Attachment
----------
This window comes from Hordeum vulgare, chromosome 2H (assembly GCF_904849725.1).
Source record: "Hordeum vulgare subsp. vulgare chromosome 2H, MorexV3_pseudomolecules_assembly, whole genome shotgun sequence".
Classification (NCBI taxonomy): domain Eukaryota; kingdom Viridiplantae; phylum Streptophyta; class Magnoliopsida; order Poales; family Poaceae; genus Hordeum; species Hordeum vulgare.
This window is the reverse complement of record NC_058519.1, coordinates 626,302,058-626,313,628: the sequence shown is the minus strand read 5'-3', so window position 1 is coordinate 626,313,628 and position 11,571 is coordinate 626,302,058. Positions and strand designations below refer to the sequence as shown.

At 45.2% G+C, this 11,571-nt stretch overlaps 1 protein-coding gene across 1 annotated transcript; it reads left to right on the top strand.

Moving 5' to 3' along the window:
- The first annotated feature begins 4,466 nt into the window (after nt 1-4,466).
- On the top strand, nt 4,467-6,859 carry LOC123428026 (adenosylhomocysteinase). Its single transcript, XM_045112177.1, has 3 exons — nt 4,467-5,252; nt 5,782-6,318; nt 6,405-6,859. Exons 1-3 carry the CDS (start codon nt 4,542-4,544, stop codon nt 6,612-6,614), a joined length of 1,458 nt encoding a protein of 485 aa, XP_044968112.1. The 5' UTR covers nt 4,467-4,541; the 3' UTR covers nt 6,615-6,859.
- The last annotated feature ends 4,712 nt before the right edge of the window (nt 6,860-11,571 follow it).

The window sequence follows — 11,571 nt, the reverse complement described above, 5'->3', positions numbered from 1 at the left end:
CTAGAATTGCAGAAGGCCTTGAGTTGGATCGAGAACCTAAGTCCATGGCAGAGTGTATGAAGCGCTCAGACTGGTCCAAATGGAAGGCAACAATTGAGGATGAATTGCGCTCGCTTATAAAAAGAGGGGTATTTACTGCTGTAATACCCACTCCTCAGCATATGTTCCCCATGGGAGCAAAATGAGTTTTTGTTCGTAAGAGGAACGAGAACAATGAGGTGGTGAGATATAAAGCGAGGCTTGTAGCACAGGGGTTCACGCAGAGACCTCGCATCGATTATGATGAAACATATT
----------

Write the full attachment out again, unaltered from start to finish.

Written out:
This window comes from Hordeum vulgare, chromosome 2H (assembly GCF_904849725.1).
Source record: "Hordeum vulgare subsp. vulgare chromosome 2H, MorexV3_pseudomolecules_assembly, whole genome shotgun sequence".
Classification (NCBI taxonomy): domain Eukaryota; kingdom Viridiplantae; phylum Streptophyta; class Magnoliopsida; order Poales; family Poaceae; genus Hordeum; species Hordeum vulgare.
This window is the reverse complement of record NC_058519.1, coordinates 626,302,058-626,313,628: the sequence shown is the minus strand read 5'-3', so window position 1 is coordinate 626,313,628 and position 11,571 is coordinate 626,302,058. Positions and strand designations below refer to the sequence as shown.

At 45.2% G+C, this 11,571-nt stretch overlaps 1 protein-coding gene across 1 annotated transcript; it reads left to right on the top strand.

Moving 5' to 3' along the window:
- The first annotated feature begins 4,466 nt into the window (after nt 1-4,466).
- On the top strand, nt 4,467-6,859 carry LOC123428026 (adenosylhomocysteinase). Its single transcript, XM_045112177.1, has 3 exons — nt 4,467-5,252; nt 5,782-6,318; nt 6,405-6,859. Exons 1-3 carry the CDS (start codon nt 4,542-4,544, stop codon nt 6,612-6,614), a joined length of 1,458 nt encoding a protein of 485 aa, XP_044968112.1. The 5' UTR covers nt 4,467-4,541; the 3' UTR covers nt 6,615-6,859.
- The last annotated feature ends 4,712 nt before the right edge of the window (nt 6,860-11,571 follow it).

The window sequence follows — 11,571 nt, the reverse complement described above, 5'->3', positions numbered from 1 at the left end:
CTAGAATTGCAGAAGGCCTTGAGTTGGATCGAGAACCTAAGTCCATGGCAGAGTGTATGAAGCGCTCAGACTGGTCCAAATGGAAGGCAACAATTGAGGATGAATTGCGCTCGCTTATAAAAAGAGGGGTATTTACTGCTGTAATACCCACTCCTCAGCATATGTTCCCCATGGGAGCAAAATGAGTTTTTGTTCGTAAGAGGAACGAGAACAATGAGGTGGTGAGATATAAAGCGAGGCTTGTAGCACAGGGGTTCACGCAGAGACCTCGCATCGATTATGATGAAACATATT